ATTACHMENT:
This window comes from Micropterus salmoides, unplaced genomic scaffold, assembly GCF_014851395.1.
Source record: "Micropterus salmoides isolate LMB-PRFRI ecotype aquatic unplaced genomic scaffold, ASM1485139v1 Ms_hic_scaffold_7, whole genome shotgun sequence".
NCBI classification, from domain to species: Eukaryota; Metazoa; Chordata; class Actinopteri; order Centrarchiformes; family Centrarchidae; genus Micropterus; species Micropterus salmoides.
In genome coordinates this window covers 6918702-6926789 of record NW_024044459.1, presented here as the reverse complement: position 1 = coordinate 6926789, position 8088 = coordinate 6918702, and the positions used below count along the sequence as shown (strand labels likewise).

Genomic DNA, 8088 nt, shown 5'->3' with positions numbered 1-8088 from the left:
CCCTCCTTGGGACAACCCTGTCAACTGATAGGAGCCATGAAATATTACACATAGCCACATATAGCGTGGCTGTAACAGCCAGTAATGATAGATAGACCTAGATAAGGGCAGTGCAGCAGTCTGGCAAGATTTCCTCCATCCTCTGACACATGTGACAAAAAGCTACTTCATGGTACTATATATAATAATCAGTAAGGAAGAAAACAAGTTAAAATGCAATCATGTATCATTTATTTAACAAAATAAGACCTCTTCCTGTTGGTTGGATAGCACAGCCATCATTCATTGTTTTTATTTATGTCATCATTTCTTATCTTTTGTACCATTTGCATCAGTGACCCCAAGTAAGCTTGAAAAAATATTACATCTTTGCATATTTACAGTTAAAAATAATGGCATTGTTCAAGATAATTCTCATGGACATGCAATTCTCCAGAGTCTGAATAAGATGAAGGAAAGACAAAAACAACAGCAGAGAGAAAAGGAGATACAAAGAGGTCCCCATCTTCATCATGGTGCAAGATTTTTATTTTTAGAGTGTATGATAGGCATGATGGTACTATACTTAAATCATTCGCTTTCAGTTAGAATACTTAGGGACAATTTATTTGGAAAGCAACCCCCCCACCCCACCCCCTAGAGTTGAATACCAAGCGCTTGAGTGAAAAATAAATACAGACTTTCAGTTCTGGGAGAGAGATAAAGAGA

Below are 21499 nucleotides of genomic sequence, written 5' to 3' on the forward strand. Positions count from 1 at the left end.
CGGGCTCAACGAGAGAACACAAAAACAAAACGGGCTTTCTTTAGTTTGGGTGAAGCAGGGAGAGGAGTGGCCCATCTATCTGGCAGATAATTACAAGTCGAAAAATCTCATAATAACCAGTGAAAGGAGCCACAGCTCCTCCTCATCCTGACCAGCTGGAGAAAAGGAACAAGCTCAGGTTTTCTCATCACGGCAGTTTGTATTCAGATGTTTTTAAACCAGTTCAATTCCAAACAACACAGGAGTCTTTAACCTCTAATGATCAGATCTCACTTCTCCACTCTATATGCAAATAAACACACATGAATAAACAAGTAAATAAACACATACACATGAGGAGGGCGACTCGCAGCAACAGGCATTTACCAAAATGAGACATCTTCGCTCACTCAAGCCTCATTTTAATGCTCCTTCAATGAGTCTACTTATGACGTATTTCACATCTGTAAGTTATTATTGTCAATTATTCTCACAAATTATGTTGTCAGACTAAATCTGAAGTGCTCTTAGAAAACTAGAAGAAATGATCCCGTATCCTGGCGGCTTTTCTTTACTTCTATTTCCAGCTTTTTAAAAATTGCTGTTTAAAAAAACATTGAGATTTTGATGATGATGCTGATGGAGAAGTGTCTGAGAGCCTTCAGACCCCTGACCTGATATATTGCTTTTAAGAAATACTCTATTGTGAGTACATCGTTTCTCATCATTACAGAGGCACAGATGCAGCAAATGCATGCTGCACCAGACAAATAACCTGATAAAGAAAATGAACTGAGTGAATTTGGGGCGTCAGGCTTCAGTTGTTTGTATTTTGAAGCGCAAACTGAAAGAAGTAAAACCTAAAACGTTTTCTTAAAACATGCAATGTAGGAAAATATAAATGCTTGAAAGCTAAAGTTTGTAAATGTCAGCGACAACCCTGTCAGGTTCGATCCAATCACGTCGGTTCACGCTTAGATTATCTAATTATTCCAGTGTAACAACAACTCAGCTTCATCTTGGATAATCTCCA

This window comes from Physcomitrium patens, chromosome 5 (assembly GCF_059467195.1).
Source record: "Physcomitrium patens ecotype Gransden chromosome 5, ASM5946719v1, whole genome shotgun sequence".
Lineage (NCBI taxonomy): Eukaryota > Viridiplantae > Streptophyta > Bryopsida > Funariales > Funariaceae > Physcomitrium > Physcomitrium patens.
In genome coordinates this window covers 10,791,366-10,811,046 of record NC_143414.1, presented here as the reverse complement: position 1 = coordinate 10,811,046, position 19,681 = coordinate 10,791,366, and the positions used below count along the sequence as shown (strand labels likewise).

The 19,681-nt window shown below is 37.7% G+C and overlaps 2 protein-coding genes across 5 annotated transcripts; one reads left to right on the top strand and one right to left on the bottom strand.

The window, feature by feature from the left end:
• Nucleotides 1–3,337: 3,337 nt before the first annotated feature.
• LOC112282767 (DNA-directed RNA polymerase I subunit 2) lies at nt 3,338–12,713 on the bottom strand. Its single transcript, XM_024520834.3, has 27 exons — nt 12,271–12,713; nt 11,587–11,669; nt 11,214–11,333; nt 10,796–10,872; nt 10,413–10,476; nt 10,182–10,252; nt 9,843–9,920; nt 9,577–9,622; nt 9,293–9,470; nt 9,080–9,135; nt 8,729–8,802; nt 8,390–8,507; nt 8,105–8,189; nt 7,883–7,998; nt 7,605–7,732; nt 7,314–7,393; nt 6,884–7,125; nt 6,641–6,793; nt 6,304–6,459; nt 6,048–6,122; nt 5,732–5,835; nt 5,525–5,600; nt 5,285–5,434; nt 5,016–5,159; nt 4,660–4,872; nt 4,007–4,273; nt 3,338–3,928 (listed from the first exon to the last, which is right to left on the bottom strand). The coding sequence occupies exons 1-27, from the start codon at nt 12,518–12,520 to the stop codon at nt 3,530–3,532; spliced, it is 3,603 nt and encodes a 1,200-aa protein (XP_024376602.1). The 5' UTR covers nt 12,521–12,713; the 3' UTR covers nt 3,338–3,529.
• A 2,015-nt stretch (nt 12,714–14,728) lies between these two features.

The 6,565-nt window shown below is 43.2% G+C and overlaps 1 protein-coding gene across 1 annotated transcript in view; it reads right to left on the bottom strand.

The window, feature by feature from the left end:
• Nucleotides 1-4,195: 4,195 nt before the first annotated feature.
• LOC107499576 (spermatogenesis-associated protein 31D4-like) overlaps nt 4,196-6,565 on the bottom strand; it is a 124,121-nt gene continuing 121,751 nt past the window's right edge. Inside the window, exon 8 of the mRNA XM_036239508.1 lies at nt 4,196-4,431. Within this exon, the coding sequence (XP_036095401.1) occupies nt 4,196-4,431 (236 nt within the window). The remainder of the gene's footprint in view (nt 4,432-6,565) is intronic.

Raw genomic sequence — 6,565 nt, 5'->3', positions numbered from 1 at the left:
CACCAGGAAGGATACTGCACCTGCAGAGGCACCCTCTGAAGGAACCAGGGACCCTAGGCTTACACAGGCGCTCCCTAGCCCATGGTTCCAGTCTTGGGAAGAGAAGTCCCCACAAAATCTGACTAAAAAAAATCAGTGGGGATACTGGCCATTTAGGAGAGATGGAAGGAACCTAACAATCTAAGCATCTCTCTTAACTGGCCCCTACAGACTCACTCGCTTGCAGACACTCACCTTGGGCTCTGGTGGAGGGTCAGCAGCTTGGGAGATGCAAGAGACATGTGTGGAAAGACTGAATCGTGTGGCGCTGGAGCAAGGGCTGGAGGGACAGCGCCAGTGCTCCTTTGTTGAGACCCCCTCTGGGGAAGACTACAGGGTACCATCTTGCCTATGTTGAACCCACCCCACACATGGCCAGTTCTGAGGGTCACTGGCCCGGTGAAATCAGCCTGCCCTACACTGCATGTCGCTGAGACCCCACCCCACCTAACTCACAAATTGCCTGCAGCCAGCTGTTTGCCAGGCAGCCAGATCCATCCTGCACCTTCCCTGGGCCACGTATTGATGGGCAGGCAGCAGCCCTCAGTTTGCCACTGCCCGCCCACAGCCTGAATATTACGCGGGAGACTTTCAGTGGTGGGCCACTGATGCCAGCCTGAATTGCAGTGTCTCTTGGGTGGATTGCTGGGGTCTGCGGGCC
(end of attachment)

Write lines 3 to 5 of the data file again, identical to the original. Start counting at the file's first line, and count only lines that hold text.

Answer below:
NCBI classification, from domain to species: Eukaryota; Metazoa; Chordata; class Actinopteri; order Centrarchiformes; family Centrarchidae; genus Micropterus; species Micropterus salmoides.
In genome coordinates this window covers 6918702-6926789 of record NW_024044459.1, presented here as the reverse complement: position 1 = coordinate 6926789, position 8088 = coordinate 6918702, and the positions used below count along the sequence as shown (strand labels likewise).

Genomic DNA, 8088 nt, shown 5'->3' with positions numbered 1-8088 from the left: